You are welcome to bring your own alcohol and we brought a box of red wine which they kept for us and served it at dinner. As long as you can handle being without your blackberry and laptop this is the place for you. We recommended to other friends who went this year in June and also thoroughly enjoyed the experience and the diving.

Matava Resort - Kadavu Island Forum - TripAdvisor

Friday, 17 July 2009

Drex and Me!

Drex is one of the drivers here at Matava.

Mostly he drives the dive boats. Drex doesn’t say too much but he is very good at making the teas and coffees at surface interval time (Much better then I am).


Like all our drivers Drex knows these reefs very well and is on the money at getting us to and from dive sites. I qualified Drex as an open water diver at the start of the year, boy was that fun – for both of us.

Sometimes when it rains Drex will wear his big yellow raincoat and pants, sometimes even a mask, I laugh but it is actually quite a practical outfit.

I always wonder what the driver does whilst waiting for the divers, Drex tells me he just spends his time looking for the bubbles. Good enough answer for me.

Beyond Blue Magazine

Beyond Blue Issue 4

Welcome to the new face of Beyond Blue magazine!

Issue 4 is now available in PDF and ultra-cool Imag editions (see our previous issues page for full details), and showcases Beyond Blue's brand new identity. From the moment Issue 3 was published, our design team at Oceans Interactive got to work on developing a style which would allow us to both add extra depth to the magazine, while also helping us stand out as unique and individual.

With this new facelift comes a variety of new content, including some of our most interesting features and articles to date, and a simply awe-inspiring portfolio of underwater photography featuring the ever beautiful Marlins.

We also have a new web site, complete with community elements such as blogs and online forums, allowing our readers to share their thoughts, suggestions and opinions with one another.

So what are you waiting for? Sign up to the Beyond Blue web site now to gain access to all our amazing features and content.

Thanks for your time, we look forward to hearing from you on the forums!


Beyond Blue Magazine

International Cleanup Day 19 September 2009

Your data counts in the fight against marine debris. Contribute to the Global Marine Debris Index by organizing a cleanup for the largest underwater volunteer event of its kind.

Register online for International Cleanup Day to make your cleanups count!

Why not take the fundraising challenge! Pledge to raise AU$300 and receive 20 cleanup bags absolutely free. It’s as simple as having a cleanup day BBQ, auction or raffle to raise much needed funds to support Project AWARE’s ongoing conservation projects. To join the fundraising challenge email us today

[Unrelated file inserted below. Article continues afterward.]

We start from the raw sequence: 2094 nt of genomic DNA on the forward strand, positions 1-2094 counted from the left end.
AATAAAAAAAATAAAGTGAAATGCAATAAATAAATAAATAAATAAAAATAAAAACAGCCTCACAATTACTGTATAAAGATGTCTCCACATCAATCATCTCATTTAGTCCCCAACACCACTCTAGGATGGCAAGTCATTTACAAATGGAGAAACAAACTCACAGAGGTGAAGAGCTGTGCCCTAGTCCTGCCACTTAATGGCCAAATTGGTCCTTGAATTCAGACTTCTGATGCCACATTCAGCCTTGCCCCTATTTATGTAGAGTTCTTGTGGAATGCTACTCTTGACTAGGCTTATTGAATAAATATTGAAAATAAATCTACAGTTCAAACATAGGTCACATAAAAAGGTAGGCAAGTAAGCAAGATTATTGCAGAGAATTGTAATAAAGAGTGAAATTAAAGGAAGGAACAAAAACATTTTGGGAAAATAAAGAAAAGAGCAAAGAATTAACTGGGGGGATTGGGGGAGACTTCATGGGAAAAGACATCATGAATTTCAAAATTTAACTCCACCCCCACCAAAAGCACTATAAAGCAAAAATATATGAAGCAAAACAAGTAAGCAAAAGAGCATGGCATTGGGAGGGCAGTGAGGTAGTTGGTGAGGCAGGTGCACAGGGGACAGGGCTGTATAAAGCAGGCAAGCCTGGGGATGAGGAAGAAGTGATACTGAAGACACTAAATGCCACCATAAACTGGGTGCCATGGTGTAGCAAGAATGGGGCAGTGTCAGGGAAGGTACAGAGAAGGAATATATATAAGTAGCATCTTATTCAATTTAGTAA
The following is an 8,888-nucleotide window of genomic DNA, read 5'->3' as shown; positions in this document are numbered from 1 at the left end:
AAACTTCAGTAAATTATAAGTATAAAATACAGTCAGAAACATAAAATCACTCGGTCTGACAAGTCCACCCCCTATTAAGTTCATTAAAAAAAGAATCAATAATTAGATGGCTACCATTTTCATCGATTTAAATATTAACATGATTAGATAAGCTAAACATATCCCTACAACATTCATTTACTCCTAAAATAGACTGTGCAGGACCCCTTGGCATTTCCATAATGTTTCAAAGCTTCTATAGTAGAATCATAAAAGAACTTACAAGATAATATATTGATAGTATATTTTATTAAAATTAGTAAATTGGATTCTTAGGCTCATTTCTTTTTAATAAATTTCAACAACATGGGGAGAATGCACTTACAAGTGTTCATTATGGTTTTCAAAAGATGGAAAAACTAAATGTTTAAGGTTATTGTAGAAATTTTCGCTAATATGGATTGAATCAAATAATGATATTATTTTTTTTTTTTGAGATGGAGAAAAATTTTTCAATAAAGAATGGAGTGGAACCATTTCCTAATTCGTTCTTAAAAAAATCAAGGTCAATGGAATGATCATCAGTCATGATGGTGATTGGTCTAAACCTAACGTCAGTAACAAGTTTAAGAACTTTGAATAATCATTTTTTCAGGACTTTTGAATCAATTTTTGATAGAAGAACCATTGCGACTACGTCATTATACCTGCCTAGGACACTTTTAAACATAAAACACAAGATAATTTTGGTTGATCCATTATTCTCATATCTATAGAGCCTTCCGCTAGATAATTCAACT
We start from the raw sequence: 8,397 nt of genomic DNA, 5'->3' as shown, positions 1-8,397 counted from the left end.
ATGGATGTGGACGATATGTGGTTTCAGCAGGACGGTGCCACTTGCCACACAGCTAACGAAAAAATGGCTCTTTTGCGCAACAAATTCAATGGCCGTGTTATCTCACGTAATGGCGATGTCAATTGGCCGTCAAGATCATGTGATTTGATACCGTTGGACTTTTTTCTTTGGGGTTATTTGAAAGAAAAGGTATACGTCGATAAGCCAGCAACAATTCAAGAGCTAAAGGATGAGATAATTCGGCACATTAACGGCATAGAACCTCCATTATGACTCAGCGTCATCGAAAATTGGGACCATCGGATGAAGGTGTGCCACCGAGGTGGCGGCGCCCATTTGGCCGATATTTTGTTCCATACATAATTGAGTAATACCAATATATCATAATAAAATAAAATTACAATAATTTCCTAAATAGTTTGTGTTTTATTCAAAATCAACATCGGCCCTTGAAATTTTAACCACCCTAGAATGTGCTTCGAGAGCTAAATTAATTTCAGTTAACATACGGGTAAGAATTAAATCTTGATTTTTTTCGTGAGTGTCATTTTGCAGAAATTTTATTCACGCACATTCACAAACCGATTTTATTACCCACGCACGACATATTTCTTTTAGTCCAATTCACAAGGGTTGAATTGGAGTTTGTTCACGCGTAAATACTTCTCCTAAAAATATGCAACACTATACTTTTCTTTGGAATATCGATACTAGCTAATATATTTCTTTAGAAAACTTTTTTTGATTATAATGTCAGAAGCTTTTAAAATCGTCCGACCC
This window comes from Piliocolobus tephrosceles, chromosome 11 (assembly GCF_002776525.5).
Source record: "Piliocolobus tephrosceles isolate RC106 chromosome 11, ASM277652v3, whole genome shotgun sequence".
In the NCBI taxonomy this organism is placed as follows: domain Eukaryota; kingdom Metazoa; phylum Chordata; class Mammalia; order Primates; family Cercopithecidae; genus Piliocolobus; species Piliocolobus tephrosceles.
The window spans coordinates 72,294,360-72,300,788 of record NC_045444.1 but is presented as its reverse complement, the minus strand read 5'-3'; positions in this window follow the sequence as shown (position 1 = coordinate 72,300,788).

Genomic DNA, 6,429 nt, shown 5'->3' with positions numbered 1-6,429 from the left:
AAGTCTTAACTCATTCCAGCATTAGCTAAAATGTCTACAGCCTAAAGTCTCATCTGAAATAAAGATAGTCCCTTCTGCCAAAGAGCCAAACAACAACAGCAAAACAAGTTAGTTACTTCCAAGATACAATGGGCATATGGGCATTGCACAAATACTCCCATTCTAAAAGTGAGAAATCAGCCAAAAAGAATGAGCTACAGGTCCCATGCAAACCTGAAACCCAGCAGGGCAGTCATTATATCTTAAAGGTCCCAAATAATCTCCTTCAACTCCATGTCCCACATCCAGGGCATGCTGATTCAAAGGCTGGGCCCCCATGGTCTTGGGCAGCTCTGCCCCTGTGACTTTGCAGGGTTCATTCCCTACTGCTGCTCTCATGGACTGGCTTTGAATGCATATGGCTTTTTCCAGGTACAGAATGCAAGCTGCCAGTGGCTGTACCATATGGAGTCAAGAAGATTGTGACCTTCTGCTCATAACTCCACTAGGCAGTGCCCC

South Korean divers combat marine debris and raise funds for underwater conservation on Earth Day
Project AWARE thanks Korean Dive Centres who joined forces to raise funds for conservation on Dive for Earth Day: Aqua Marine, Best Dive Masan, Blue Divers, Eco Scuba, Lucy Diver, NB Divers, Paran Bada, Scuba Friend , Top Sports. Fabulous prizes generously donated by the dive centres ensured the charity auction was a big success, raising more than AUD$1,400 to support aquatic conservation.

Photo Contest Turns Lenses Toward Ocean Conservation
Project AWARE Foundation and SeaWeb’s Marine Photobank Photo Contest seeks entries that show impacts on marine environments and inspire conservation actions. Photographers of all experience levels can vie for the Grand Prize: a diving vacation that includes a seven-night stay at Matava - Fiji’s Premier Eco-Adventure Resort. Entries welcome from June 8 2009 - August 27 2009

For more news and green diving tips check out the new Project AWARE Blog or become a Fan on Facebook


Surface Interval July/August 2009

Thursday, 16 July 2009

Photo Contest Turns Lenses Toward Ocean Conservation

Scuba divers and ocean enthusiasts give it their best eco shot in this unique contest

Rancho Santa Margarita, Calif.—Project AWARE Foundation and SeaWeb’s Marine Photobank are again joining forces to host the second annual photo contest to encourage photographers to turn their lenses in a different direction. The Ocean in Focus Conservation Photography Contest seeks entries that show impacts on marine environments and inspire conservation actions.